Repairing an injustice
Today I googled my father’s name. Although it was almost impossible to find anything about him, I still gave it a shot. You see, my father was born in Paris when the survivors could still hear the bombs and smell the gun powder of the First World War. He survived the 2nd World War and Hitler’s Jewish extermination plans. As a young man – despite being raised in a bourgeois environment, he believed in communism only to celebrate Ceaucescu’s fall years later. Even after the murdered president came into power and life got harder in Romania, he chose to stay although my mother urged him many times to go to Israel or France and ask for political asylum. It was not because he feared losing my mother (she is twenty years younger) or he was the passive type. But because he wanted the best of us: peace and stability (something that, in his opinion, Israel kind of lacked in the 80s) and humanity (he disliked Jewish for being stingy). And Romania provided it for us.
My father was an engineer but had an artist’s soul. He was very gifted with his hands: he made wonderful drawings and paintings as well as small objects of wood. He put together some pieces of furniture for my dolls and some cabinets for our bath room (they still hang on the wall). He was also an avid reader and a talented writer. I remember that each time he came back from work, I used to look into his briefcase because I knew that most of time, a brand new treasure would wait for me inside. A brand new book, with white pages still smelling ink. In my early childhood, Romanians had access to only two national state owned TV channels and a daily two hour program. That left plenty of time for other forms of entertainment. My parents took me to the theatre and Opera. They read a lot. Our house was full of music and friends. My mother would cook wonderful food and my father would entertain the guests with jokes and subtle conversations. I would spend my free time outside, playing with other kids or riding my bicycle.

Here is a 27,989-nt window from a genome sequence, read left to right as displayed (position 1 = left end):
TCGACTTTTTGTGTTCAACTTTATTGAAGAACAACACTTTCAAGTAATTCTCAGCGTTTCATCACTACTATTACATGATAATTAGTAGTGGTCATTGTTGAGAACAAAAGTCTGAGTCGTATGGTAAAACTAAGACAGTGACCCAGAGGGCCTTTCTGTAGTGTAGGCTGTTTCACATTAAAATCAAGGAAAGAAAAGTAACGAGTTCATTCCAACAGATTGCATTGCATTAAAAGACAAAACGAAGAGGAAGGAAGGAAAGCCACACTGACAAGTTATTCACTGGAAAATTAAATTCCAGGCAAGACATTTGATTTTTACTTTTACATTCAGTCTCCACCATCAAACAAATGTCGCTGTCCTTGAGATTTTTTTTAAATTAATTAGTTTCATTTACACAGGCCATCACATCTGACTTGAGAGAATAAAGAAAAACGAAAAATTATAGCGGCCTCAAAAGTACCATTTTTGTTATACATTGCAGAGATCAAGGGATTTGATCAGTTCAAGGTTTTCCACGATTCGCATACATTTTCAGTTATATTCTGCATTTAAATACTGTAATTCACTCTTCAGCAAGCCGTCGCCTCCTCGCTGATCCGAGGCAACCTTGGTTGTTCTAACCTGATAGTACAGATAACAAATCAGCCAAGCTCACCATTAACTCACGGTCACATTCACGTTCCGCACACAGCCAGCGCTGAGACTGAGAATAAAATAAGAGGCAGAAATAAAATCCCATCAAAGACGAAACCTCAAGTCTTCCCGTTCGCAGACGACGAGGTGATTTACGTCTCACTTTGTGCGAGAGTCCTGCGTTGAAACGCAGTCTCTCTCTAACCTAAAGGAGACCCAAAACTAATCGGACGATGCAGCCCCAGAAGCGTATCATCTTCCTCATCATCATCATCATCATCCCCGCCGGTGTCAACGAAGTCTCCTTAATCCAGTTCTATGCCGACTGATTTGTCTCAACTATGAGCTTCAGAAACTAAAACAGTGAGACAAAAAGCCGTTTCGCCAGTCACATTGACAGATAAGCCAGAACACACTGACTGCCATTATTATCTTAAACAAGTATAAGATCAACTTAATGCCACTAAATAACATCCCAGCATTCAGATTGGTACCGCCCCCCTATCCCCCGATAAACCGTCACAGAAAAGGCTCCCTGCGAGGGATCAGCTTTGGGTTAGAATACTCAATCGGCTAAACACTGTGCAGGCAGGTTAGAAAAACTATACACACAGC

My father sang to me “Frere Jaques” to put me to sleep. He made me French fries. My father gave my first driving lesson.
After December 1989, my father got to live only eight years as a free man, in a democratic country. He enjoyed the new TV entertainment and driving his blue car without restrictions. He almost cried with excitement when he got the airplane ticket to France, his birthplace, that he had left 73 years ago and had never returned since. He underwent three surgeries and had one near-death experience which inspired him to write some short stories. They were ran by a weekly magazine focused on paranormal. He lost his lifetime savings because, despite the common preconception that Jews were good with money, he never imagined that the Romanian currency would depreciate in no time. He died suddenly, aged 78, of a heart attack.
I wonder what my father, a great admirer of the French political man Talleyrand, would say about today’s Romania? Would he vote in the presidential campaign or not? Would he let himself be manipulated by the press or not? Would he be chosing based on his apparent self-interest or by looking at the bigger picture? Would he be staying in Romania or rather go to Israel?
Today, I’m repairing an injustice. From now on, Gabriel Billig can be googled.